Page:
The Impossible Possibility; Christmas Eve Sermon

Christmas Eve 2016
Brian Keepers

Isaiah 9:1-2, & Luke 2:1-20

A pastor was preaching on Christmas Eve, and his sermon went quite long. His thoughts were scattered, he rambled on, it was difficult to follow. When he was greeting after the service, one parishioner surprised him when she commented, “Pastor, your sermon tonight reminded me of God’s peace and love.”

The pastor was flattered. “Really? How so?” he asked.

“Well, it reminded me of God’s peace in the way it surpassed all understanding! And it reminded me of God’s love because it seemed to endure forever!”

I’d like to share with you some thoughts tonight, and while I’m all about God’s peace and love, I do hope I might avoid both of these pitfalls!

Let’s pray…

There’s a story about a an old Jewish man who would get up at the break of dawn and go to the Western Wall in Jerusalem (also called “the Wailing Wall”), and he would pray fervently from morning to evening. One day, a journalist from the London Times, who’d observed him do this day after day, asked him: “You come every day to the wall. How long have you done this and what are you praying for?”

The old man replied, “I have come here to pray every day for 25 years. I pray for peace and reconciliation among the people of this land who are so divided by hate and conflict.”

The journalist was amazed. “How does it make you feel to come here every day for 25 years and pray for these things when so much conflict remains?” she asked.

The old man looked at her sadly. “Like I’m talking to a wall.”

Every year, around this time, we hear Scripture passages and sing beloved Christmas carols about “peace on earth and good will to men.” We light candles and sing “Silent Night, all is calm and all is bright.” And it’s beautiful, perhaps even nostalgic for so many of us.

But does it really make any difference? You look at the world around us and you see all the unrest, violence, pain and brokenness. And you wonder…is peace really possible?

Or you look at our nation, still feeling the aftershocks of one of the most contentious election cycles in modern U.S. history. You’ve seen the deep divisions across the country, perhaps experienced them in your own communities, in your workplace and neighborhoods, maybe even in your own family. Is peace really possible?

Of course, we need not look around to see the signs of pain and brokenness. We look within ourselves, and we find the restlessness in our own hearts, the divisions within; we feel the ache, the longing for something more, for our lives to be well and whole. Is peace really possible?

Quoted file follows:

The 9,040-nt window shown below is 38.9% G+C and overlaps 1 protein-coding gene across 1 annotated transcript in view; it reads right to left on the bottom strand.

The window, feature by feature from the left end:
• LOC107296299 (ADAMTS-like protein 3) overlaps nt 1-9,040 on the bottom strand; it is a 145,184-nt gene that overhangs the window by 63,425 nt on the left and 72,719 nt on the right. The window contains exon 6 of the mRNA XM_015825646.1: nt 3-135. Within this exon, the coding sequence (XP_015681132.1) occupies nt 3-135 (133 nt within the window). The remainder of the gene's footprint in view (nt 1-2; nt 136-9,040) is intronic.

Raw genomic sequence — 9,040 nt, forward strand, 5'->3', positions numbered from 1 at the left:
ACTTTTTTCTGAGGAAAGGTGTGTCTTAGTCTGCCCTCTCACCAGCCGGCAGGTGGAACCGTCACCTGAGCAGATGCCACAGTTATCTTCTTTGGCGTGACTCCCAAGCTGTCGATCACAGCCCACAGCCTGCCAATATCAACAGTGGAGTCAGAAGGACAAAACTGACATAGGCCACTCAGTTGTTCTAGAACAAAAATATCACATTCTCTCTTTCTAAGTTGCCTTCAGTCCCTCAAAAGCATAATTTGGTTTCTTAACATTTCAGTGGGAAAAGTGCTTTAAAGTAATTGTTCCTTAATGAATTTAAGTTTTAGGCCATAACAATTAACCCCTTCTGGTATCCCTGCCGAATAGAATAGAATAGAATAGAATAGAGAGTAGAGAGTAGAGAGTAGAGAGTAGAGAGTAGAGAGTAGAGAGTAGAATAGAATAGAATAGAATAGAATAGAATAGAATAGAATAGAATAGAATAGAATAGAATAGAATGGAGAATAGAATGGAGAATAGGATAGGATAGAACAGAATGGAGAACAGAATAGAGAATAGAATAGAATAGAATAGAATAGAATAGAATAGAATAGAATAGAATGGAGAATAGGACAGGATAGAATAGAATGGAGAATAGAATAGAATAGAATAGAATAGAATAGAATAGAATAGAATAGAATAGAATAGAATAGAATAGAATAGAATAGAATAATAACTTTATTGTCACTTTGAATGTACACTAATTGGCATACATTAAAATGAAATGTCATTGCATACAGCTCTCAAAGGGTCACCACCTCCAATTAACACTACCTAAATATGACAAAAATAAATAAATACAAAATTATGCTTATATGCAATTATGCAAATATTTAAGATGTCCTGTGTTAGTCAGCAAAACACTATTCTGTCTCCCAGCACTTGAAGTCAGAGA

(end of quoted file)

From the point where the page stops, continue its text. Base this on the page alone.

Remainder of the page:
We can pray for peace—within ourselves, our relationships, our nation and world. We can yearn for it. But after a while, you do wonder if you’re just talking to a wall. Is anyone listening? Or as one peace advocate put it, it can feel like your banging your head against a wall; and if you’re lucky, you might make a tiny crack. The walls that divide us are so strong…so strong.

The world is not the way it’s supposed to be. You didn’t need me to tell you that; you already know as much. Our lives are not the way they’re supposed to be. God has something else in mind.

It was on his mind in the beginning when he went about creating the world and everything in it. A vision for shalom, yes that’s the word. It’s Hebrew and it gets translated as “peace,” but it means so much more than what we tend to think. So much more…

What’s it mean? Wholeness. Flourishing. Interconnectedness of all things. The way things are intended to be. It means right relationship with God, right relationship with others, right relationship with all of creation.

But sin made a mess of things, disrupted this shalom, fractured the relationships. And up went the walls. Walls all around us; walls between us; walls within us. Our own hearts divided.

But God refuses to leave the world a mess, fractured and broken. God refuses to have a world with so many walls, so many divisions.

So what does God do? God enters into the mess, the darkness, the brokenness. God comes to be with us among all the walls. God calls a people to be his covenant people—a light to the nations. Sometimes they live into this calling; much of the time they don’t. But God’s intent is to pull the world back together, break down the walls, restore his shalom…bring his peace.

So Isaiah prophesies about it. He talks about a child who will be a light in the darkness. A Messiah, a Savior, who will come to draw the world back together, draw people back to God, usher in God’s shalom, God’s peace for all people, for all the nations.